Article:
You might wonder how someone could make such a mistake. But imagine if the only time you have ever really thought about chicken was when it was in a soup,  a sandwich or already in a bucket. If you order fried chicken, you can get a whole assortment of parts but it would be difficult to piece back together a whole bird.

MOOCs are going through what I am thinking of here as a "four-legged chicken" stage. There are a lot of educational experiences and platforms that are being described as MOOCs: there is the original "Connectivist" or networked based MOOCs, task-based MOOCs, and content-based MOOCs. Some even describe collections of videos as MOOCs. There are many variations. Because the MOOC acronym has the word "class" in it, many educators are expecting to see their own definition of a class which is often a face-to-face class or a "traditional" online class where they have the most control. When the description of the MOOC does not meet the definition of a class, the conclusion is that it will fail as an educational experience. Many of the arguments I have read against MOOCs will latch on to one aspect of the course or only look at one kind of MOOC and then condemn the whole idea. Many of the arguments are re-hashes of arguments against online learning that were already fought and won 15 years ago (i.e. "No Significant Difference," student identity issues, etc.). Online learning was the four-legged chicken of the 90s.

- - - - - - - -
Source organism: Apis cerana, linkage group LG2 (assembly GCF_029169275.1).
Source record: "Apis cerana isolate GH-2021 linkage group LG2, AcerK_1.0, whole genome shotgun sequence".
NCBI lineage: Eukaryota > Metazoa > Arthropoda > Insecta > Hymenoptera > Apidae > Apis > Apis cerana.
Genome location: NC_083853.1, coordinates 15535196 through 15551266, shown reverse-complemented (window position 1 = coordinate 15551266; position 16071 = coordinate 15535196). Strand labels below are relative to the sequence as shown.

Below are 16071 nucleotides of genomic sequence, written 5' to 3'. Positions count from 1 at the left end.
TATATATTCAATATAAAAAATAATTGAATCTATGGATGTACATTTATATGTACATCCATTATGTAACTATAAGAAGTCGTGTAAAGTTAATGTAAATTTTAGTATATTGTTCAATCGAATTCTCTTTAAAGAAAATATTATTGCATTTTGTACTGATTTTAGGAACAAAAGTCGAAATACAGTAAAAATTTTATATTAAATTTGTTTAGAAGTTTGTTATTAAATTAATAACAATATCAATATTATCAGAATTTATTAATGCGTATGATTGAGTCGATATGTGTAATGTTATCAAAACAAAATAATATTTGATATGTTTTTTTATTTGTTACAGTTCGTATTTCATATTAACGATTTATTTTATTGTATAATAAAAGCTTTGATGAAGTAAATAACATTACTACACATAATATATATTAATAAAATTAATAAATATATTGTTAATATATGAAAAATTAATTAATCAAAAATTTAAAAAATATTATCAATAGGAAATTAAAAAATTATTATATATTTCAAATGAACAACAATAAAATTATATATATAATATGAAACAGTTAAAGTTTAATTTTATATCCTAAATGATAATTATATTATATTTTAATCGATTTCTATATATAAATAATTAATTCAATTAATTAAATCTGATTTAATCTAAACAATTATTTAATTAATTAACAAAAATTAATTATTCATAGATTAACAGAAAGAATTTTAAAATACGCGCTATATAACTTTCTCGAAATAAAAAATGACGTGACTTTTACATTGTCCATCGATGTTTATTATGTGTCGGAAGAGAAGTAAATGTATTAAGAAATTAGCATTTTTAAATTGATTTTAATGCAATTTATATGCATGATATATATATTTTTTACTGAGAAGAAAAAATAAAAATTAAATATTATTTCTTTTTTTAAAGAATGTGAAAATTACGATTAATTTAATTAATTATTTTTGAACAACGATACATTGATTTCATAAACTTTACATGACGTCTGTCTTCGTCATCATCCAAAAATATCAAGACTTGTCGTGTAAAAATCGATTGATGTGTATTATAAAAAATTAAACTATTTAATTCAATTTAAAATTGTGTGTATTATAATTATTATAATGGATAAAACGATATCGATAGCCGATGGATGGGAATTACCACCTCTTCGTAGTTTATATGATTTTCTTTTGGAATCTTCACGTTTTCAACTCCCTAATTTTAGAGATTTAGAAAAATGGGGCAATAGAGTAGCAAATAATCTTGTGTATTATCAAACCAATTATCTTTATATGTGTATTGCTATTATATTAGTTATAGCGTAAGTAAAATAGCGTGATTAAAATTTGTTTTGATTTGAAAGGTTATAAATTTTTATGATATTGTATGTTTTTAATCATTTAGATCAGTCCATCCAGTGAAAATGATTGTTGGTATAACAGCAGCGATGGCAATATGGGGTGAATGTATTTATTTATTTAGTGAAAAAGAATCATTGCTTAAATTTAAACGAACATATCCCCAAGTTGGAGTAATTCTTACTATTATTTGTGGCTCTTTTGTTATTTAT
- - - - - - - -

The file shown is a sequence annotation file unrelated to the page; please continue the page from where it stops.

My take on MOOCs is that there needs to be more focus on how they work - this is the instructional design component. On one hand, we are early in the research, but MOOCs have been around since 2008. Most educators are just now hearing about them because, as Stephen Downes has also pointed out, they were only recently picked up by the big name universities which then attracts the attention of the Chronicle of Higher Ed, the Horizon Report, etc.

Recently an instructor created a MOOC that, for a number of reasons, failed. Of course that happened - this is a new teaching and learning environment. We are still learning how all the pieces fit together. Face-to-face and online classes have also failed. There are face-to-face colleges with worse retention and student success rates than some online colleges. This is not the "I told you so moment" that some think it is. I feel very strongly that we can't dismiss MOOCs because, in my experience, some of them work very well (George Siemens, Stephen Downes, and Jim Groom). The current state of the research is thin, we need more data, we need to work out the best practices. And in the end, you cannot assemble a chicken from a bucket of KFC,